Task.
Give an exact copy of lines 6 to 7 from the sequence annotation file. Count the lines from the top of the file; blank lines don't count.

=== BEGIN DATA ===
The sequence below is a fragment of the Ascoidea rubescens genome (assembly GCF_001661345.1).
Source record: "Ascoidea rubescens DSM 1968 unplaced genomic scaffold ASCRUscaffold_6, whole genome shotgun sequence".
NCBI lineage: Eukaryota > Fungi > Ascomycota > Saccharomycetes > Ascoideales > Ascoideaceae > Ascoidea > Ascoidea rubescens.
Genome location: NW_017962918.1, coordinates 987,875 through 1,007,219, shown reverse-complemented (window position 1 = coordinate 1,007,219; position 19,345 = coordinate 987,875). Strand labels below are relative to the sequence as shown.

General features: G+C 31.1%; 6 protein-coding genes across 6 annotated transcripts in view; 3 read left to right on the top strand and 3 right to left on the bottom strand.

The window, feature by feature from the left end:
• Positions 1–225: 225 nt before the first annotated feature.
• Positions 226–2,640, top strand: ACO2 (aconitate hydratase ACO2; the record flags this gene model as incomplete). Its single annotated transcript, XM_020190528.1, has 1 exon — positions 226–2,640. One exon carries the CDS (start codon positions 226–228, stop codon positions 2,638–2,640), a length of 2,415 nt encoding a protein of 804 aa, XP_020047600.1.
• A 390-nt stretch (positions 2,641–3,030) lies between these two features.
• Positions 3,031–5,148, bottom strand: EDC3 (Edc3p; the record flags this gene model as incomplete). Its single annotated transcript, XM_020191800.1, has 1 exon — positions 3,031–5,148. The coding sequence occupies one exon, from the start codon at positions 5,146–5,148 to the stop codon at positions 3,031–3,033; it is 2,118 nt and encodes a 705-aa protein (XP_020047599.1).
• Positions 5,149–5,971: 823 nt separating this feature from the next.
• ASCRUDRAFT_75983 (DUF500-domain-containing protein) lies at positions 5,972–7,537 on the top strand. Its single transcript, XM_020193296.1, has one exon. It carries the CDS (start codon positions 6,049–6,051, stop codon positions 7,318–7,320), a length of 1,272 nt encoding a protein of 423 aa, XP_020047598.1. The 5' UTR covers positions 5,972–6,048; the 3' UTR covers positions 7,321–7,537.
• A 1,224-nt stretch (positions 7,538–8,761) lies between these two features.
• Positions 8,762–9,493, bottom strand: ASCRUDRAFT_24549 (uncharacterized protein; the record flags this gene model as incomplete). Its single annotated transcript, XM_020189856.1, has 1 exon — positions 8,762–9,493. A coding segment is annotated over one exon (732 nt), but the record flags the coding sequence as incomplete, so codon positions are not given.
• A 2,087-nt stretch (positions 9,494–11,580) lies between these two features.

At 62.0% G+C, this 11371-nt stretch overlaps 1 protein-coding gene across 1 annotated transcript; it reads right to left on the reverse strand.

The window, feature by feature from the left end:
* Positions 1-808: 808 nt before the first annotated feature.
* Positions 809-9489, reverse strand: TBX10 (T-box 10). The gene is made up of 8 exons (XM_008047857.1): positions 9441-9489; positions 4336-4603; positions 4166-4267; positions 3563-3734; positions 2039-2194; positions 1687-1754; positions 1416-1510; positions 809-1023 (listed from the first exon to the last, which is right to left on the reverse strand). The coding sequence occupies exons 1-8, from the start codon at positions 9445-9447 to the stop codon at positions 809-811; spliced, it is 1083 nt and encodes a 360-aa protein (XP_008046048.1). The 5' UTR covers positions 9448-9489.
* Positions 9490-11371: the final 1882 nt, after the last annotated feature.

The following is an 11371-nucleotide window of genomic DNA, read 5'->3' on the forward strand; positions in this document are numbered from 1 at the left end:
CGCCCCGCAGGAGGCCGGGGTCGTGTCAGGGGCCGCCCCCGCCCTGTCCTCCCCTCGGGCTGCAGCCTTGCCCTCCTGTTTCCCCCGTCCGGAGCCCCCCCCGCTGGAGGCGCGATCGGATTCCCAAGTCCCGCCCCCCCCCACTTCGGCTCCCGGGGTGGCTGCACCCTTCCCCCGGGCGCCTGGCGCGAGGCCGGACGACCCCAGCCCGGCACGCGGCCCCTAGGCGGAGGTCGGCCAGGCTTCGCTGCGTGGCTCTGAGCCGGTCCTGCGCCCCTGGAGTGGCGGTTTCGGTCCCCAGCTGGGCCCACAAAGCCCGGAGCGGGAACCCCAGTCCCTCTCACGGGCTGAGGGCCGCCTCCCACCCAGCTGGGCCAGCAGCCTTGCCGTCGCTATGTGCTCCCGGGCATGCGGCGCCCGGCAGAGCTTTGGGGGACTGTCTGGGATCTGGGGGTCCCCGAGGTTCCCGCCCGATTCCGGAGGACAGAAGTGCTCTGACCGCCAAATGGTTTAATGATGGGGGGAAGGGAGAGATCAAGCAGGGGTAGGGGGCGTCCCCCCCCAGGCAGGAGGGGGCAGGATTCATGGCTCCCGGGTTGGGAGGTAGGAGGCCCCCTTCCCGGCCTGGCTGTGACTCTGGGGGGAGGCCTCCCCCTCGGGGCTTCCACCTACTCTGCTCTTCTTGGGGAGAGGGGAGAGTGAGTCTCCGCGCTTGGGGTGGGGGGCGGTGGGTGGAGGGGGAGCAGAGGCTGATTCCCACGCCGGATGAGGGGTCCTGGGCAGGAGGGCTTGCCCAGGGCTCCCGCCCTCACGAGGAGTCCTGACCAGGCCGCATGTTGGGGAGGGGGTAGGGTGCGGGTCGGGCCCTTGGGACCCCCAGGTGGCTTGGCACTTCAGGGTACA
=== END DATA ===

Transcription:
The window, feature by feature from the left end:
• Positions 1–225: 225 nt before the first annotated feature.